Report into UK gig economy slammed as 'wasted opportunity'
Unions say proposed reforms to not go far enough to give workers more rights
The long-awaited report into the UK's so-called 'gig economy' and other working practices was dismissed on Tuesday as a “missed opportunity” by trades unions.
Written by former Labour Party adviser Matthew Taylor, the report looks into the effect of zero-hours contracts and other employment practices used by companies such as Deliveroo and Uber.
Taylor recommended that the Low Pay Commission should look at how a higher minimum wage rate could apply to workers who do not have set working hours and make it easier for them to receive holiday entitlements. He also called for legislation that would allow casual staff and those on zero-hours contracts that would allow them to ask for a formal contract of employment.
However, unions said the report did not go far enough and would not compel firms to improve the rights or working conditions of workers in the sector, many of whom are earning below the minimum wage.
Companies have been criticised for not providing benefits such as paid leave and sick pay as they claim their workers are self-employed "contractors". An employment tribunal is set to rule on the status of Deliveroo couriers this year.
There was further embarrassment for the government-commissioned report when it emerged that one of the review's members was an early financial backer of Deliveroo, the online fast food ordering company, according to the Independent Workers Union, which represents couriers, cleaners and security guards, many of whom do not have secure working contracts.
Entrepreneur Greg Marsh invested in the food takeaway app during a 2014 funding round that raised £2.75m, the Financial Times reported.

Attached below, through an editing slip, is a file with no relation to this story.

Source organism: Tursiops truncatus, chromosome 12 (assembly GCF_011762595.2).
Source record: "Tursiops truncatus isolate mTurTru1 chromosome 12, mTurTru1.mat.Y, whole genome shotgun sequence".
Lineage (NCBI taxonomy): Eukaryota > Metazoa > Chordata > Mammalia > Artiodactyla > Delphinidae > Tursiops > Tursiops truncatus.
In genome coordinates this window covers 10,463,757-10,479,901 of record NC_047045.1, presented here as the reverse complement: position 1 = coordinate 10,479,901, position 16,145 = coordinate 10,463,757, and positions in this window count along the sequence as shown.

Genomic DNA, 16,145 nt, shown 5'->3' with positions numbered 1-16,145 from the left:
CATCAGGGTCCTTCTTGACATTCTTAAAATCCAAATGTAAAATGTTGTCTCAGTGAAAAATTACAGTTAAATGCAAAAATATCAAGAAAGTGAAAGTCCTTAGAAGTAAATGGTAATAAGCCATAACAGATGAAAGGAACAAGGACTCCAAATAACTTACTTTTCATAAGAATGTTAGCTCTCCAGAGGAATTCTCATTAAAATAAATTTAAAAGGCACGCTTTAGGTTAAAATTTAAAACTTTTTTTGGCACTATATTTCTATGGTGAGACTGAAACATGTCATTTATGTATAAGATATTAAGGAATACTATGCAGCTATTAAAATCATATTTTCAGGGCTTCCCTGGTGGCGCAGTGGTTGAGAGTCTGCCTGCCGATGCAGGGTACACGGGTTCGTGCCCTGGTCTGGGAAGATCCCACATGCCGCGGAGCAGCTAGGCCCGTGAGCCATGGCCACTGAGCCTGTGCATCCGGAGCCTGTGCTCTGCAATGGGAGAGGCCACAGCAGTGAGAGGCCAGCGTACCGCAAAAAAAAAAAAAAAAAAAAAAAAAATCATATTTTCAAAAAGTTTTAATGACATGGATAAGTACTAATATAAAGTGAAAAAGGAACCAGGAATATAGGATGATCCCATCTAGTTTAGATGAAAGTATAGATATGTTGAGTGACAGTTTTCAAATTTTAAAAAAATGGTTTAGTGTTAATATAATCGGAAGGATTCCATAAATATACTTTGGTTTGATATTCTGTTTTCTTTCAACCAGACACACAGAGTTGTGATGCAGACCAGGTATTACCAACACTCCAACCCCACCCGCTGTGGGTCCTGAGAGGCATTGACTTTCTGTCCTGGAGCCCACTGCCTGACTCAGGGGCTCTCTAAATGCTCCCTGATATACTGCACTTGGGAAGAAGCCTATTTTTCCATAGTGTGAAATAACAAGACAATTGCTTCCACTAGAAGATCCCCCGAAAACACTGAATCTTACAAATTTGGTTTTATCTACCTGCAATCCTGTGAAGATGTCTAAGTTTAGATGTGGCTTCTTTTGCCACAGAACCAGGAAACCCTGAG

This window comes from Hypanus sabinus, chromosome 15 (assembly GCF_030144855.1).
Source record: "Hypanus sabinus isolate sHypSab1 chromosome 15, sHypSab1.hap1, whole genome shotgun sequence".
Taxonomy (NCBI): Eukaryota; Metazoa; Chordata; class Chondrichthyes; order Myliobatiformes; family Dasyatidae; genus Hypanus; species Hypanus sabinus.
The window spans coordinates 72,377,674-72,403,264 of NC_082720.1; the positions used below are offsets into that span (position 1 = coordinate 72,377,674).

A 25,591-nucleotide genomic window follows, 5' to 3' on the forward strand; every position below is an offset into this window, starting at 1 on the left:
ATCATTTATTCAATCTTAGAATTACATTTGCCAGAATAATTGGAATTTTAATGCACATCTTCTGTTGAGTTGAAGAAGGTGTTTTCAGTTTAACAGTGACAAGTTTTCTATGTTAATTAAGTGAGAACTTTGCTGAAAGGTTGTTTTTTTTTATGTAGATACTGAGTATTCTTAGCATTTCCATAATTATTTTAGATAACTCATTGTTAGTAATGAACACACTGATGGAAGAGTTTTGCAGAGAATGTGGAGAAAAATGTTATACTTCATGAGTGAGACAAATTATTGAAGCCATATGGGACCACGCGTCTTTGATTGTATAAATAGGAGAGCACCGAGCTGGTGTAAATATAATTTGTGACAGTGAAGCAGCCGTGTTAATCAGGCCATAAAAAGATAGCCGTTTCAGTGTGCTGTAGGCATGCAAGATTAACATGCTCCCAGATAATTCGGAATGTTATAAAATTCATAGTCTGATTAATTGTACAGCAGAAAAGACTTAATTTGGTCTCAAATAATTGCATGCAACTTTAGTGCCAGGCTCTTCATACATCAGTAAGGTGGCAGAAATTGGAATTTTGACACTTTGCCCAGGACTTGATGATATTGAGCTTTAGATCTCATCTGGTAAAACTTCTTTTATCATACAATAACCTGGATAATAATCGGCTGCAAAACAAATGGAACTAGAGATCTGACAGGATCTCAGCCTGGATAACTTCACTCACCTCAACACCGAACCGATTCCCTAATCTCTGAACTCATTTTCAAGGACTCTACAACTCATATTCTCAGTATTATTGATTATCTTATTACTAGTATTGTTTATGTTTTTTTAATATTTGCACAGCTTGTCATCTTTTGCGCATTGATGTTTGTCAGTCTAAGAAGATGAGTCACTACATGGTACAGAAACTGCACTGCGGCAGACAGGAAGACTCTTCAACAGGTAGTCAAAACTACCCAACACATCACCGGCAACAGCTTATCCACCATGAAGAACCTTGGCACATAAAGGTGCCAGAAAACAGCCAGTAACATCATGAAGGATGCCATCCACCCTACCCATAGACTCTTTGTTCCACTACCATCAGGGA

He told the paper he bought shares worth “less than £10,000,” which were finally sold in late January or early February this year — four months after the review began.
Trades Union Congress general secretary Frances O'Grady said the report's findings would leave “many gig economy employers will be breathing a sigh of relief”.
“From what we’ve seen, this review is not the game-changer needed to end insecurity and exploitation at work.
“We’d welcome any nuggets of good news, but it doesn’t look like the report will shift the balance of power in the modern workplace.”
GMB union general secretary Tim Roache said there were some “laudable aims on the surface – and of course any progress in basic employment rights is welcome – but as a whole it’s a disappointing missed opportunity”.
“Everyone can pay lip service to wanting good quality, well-paid work but employers could offer that right here and now – they simply choose not to. They won’t decide to do so just because they’re asked nicely,” he said.